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Male cancers can be difficult for men both physically and psychologically.
In Canada, one in eight men will be diagnosed with prostate cancer in their lifetime, and testicular cancer continues to be the most diagnosed cancer in young men.
Thanks to efforts around patient education and social media campaigns, there is growing awareness around men's health and a willingness to engage in conversations around prostate cancer, testicular cancer, and mental health.
UHN News talked with Dr. Tony Finelli, Head of the Division of Urology at UHN, a urologic oncologist and surgeon within the Sprott Department of Surgery, and Dr. Robert Hamilton, a urologic oncologist at the Princess Margaret Cancer Centre and a surgeon-investigator about the reasons for optimism, including longer survival rates and minimally invasive surgery.
Q: How prevalent are prostate and testicular cancer, and what makes them particularly impactful on men's health? How have survival rates improved?
Prostate cancer is the most common cancer among males overall and testis cancer is the most common cancer for men aged 15 to 35. They are particularly difficult on men's health for a couple reasons. They affect organs that are part of a man's private life (genital/sexual organs). Men don't like to talk about issues "down there" in general and often it's only the support of partners who encourage them to raise these issues with their doctors. Moreover, the treatments for these cancer can have an impact on sexual performance and fertility. Finally, men, and in particular young men, can have a sense of invincibility. Learning about a cancer diagnosis can cause a major psychological trauma that may be hard to overcome without the proper supports and guidance.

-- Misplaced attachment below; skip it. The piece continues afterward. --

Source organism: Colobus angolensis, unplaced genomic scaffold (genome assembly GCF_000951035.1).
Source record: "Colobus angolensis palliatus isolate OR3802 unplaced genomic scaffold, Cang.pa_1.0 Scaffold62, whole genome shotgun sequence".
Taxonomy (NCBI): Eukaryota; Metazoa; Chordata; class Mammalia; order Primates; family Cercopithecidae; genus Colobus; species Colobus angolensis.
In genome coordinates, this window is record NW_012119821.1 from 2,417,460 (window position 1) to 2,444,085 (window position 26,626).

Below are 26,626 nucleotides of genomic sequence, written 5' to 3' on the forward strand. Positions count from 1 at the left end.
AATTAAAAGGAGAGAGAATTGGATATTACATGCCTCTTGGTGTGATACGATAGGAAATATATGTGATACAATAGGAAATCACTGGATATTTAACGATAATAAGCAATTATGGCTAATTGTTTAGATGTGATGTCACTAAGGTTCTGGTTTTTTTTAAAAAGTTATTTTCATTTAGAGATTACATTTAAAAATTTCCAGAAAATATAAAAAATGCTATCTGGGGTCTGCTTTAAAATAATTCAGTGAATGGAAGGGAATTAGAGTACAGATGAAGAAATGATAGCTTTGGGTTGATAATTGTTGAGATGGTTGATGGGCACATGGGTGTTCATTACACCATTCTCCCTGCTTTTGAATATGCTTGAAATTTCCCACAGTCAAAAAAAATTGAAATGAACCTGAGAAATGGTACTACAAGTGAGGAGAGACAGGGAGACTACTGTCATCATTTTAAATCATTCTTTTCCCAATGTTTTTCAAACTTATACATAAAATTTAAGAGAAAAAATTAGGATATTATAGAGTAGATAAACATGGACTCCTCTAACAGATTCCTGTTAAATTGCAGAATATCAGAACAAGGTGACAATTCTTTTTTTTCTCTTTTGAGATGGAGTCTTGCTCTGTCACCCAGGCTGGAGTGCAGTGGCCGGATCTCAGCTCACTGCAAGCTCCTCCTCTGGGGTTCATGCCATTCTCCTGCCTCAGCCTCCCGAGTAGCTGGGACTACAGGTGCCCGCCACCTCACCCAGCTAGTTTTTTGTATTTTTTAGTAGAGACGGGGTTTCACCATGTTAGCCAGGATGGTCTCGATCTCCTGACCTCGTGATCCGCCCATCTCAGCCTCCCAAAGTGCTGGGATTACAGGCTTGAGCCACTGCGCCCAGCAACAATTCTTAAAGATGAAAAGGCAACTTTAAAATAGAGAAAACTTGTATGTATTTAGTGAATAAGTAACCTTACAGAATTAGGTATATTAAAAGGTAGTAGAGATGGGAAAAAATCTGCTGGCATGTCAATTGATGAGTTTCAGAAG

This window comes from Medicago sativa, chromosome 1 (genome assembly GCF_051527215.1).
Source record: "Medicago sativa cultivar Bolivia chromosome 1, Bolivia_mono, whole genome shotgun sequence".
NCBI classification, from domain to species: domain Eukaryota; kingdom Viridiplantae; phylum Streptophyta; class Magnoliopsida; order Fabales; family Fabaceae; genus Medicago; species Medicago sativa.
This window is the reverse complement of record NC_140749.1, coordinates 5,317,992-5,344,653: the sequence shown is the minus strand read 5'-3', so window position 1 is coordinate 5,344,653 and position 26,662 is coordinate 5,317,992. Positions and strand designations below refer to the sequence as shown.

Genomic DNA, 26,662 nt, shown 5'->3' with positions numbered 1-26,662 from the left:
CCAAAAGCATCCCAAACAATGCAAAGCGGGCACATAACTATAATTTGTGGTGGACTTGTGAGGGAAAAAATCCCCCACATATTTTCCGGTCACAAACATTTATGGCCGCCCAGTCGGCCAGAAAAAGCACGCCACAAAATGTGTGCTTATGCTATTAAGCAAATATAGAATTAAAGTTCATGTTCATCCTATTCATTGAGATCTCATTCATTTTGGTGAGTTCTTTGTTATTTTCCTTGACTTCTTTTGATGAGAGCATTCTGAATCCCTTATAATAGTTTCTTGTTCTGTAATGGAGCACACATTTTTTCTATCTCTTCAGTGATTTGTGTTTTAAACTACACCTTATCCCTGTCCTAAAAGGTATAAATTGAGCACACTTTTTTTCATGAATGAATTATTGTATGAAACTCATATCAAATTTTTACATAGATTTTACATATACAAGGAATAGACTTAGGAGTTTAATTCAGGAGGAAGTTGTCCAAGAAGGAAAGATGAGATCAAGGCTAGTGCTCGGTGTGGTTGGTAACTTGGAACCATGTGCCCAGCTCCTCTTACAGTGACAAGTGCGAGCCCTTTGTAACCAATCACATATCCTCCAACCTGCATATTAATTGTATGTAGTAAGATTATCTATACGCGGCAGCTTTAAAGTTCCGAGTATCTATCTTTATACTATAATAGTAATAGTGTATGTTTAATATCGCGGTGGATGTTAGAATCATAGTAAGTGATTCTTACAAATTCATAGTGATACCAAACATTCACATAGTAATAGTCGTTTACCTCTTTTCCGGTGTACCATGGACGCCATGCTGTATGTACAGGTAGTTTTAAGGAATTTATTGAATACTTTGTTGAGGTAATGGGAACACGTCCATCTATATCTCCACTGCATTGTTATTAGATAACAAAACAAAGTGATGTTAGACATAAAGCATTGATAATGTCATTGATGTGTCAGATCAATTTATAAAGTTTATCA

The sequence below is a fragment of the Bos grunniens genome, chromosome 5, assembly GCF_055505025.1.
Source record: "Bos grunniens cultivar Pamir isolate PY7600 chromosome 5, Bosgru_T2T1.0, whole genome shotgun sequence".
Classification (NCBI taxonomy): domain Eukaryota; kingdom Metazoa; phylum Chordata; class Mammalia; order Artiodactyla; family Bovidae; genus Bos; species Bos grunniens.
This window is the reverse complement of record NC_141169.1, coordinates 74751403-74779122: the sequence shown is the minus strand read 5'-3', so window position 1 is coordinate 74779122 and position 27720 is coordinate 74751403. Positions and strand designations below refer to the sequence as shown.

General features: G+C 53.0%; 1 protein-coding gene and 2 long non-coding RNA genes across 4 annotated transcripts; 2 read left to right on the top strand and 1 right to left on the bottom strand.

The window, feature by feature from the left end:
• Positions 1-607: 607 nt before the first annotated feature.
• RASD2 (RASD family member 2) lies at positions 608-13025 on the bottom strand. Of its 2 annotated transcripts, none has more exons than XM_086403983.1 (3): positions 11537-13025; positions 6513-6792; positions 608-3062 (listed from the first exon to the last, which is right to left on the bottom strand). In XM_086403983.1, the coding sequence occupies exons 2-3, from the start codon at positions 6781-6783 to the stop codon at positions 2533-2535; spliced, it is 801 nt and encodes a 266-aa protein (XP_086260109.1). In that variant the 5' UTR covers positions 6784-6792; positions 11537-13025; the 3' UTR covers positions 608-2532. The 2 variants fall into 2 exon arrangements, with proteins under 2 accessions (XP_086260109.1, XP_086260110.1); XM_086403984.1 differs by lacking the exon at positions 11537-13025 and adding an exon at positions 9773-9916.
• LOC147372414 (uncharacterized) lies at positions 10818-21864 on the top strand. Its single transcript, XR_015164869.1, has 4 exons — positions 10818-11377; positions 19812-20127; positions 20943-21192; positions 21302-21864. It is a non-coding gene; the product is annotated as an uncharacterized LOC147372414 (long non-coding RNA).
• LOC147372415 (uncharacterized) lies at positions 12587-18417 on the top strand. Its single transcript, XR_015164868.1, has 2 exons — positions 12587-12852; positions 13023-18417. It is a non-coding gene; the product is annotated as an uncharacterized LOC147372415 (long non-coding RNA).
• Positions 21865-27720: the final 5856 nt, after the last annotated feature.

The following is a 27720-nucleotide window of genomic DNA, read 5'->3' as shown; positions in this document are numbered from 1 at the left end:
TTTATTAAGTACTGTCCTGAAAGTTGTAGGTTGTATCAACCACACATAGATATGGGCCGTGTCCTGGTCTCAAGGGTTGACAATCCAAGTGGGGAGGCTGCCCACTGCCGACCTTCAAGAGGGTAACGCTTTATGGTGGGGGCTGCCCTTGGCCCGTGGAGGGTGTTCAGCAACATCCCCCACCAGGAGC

Fortunately, survival rates have improved for both cancers. For prostate cancer, about one in 18 diagnosed will die of the disease. For testis cancer, more than 95 per cent will survive.
Q: What kind of mental health challenges do survivors have?
Survivors of both cancer types can have significant mental health challenges across a spectrum of domains – anxiety, depression, loneliness, body image issues, depersonalization, difficulty forming and maintaining relationships, to name a few.